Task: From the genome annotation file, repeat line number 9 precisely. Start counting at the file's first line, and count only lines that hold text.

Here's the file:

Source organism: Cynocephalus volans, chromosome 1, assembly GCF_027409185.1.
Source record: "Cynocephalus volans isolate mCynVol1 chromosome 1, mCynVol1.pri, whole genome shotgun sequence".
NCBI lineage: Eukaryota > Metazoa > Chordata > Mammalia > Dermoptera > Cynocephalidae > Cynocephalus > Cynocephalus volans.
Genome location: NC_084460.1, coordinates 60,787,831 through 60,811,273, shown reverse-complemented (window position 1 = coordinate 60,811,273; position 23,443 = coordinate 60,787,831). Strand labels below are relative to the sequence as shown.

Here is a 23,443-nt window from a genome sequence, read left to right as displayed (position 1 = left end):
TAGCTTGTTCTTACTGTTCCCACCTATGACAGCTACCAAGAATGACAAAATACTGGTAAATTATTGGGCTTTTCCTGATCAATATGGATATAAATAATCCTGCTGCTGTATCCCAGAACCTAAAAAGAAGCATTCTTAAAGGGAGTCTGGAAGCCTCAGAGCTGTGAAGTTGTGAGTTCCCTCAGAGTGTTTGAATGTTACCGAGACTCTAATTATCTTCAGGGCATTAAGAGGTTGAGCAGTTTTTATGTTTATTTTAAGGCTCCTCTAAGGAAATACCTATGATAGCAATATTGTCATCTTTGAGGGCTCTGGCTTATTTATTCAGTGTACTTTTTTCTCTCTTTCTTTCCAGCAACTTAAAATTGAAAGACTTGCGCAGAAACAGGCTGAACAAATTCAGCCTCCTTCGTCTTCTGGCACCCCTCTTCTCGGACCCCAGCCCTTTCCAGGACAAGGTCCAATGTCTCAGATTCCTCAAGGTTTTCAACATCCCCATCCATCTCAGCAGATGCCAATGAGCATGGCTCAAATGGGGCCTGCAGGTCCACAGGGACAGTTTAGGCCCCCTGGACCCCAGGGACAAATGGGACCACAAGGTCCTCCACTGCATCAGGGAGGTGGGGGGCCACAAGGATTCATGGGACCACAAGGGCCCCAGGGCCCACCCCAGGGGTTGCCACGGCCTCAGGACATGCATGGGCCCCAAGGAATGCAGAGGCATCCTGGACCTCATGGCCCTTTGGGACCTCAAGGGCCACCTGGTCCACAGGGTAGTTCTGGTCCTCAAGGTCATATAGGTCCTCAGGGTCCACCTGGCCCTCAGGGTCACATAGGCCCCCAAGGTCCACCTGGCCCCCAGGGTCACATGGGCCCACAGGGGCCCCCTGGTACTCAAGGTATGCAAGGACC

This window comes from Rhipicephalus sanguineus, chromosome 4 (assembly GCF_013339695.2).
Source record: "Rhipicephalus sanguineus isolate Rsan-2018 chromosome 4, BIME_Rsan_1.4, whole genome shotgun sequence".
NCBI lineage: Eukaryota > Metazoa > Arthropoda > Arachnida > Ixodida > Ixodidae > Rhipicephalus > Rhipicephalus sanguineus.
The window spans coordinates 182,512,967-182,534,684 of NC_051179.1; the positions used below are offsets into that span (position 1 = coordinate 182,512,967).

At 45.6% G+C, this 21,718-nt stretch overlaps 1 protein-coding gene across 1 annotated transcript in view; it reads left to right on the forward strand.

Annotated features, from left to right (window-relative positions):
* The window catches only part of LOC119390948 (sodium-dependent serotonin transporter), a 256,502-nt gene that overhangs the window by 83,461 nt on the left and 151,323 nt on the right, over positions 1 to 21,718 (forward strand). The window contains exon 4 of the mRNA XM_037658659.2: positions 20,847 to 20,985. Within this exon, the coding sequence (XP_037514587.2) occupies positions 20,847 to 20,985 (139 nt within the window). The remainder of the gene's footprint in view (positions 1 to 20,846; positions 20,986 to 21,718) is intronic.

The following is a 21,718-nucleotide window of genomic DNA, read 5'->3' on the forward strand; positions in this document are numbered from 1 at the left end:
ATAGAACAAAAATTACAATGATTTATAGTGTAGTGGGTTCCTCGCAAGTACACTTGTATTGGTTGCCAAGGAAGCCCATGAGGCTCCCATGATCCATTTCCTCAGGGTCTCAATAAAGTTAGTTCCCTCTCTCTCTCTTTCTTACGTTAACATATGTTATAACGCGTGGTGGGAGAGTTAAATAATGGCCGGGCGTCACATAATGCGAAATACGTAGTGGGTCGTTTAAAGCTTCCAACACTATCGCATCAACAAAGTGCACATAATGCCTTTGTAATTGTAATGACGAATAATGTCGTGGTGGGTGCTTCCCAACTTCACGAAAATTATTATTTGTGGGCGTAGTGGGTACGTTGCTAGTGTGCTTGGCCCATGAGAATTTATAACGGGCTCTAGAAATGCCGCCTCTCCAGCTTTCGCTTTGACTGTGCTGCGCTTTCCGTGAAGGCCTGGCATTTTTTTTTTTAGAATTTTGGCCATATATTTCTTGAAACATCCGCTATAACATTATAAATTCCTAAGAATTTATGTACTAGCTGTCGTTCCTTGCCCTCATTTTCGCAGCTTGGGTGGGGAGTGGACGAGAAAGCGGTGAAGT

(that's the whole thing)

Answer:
NCBI lineage: Eukaryota > Metazoa > Arthropoda > Arachnida > Ixodida > Ixodidae > Rhipicephalus > Rhipicephalus sanguineus.